These images are part of Leslie Hossack’s larger body of work that explores Nazi architecture in Berlin, sacred sites in Jerusalem and a Cold War bunker in Ottawa. To view more images, please visit her website.  lesliehossack.com

Nikita Khrushchev: we will bury you

Cabinet Secretariat, Level 300, The Diefenbunker, Ottawa 2010

© Leslie Hossack

During the Cold War, political rhetoric was designed to intimidate enemy governments and their individual citizens. In 1956, Nikita Khrushchev told western diplomats: “Whether you like it or not, history is on our side. We will bury you.” Desperate times called for desperate measures.

In December 1961, Canada’s Central Emergency Government Headquarters, aka the Diefenbunker, became operational. During the Cold War, in the event of a nuclear attack, designated government officials would report to Canada’s flagship bunker in Carp. It contained over 300 rooms and was designed to shelter 535 individuals. Built secretly between 1959 and 1961 just outside of Ottawa, the Diefenbunker was nicknamed after Prime Minister John G. Diefenbaker.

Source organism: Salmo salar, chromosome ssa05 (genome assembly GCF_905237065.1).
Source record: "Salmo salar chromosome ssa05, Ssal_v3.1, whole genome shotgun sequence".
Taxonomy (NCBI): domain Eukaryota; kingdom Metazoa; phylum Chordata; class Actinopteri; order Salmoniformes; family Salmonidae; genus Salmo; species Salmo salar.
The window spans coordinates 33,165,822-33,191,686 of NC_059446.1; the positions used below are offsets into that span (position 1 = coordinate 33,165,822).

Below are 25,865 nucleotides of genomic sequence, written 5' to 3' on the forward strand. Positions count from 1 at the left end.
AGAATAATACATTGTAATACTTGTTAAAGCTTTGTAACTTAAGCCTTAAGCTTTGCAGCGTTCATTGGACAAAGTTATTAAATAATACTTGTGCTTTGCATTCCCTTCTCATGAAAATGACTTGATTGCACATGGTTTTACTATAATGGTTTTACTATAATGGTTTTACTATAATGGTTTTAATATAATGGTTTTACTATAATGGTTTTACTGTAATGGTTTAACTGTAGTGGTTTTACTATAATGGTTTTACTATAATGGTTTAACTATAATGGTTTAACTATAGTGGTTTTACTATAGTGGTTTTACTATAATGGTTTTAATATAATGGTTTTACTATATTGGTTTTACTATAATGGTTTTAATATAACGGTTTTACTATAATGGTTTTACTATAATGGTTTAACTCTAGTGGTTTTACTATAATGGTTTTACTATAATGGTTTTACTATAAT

The photograph above shows the Cabinet Secretariat. It is located on Level 300 of the bunker, adjacent to the War Cabinet Room. This would have been the office for almost two dozen staff from the Privy Council Secretariat, the Treasury Board Secretariat, and the Prime Minister’s Office. During a nuclear attack, the individuals working here would provide briefings and support to the government representatives assembled in the massive underground bunker. The Secretariat would also coordinate the flow of information between the War Cabinet and various government departments.

The Diefenbunker was shut down in 1994, after 33 years of operation. It is now Canada’s Cold War Museum and a National Historic Site. For more information, please visit Canada’s Cold War Museum and Parks Canada.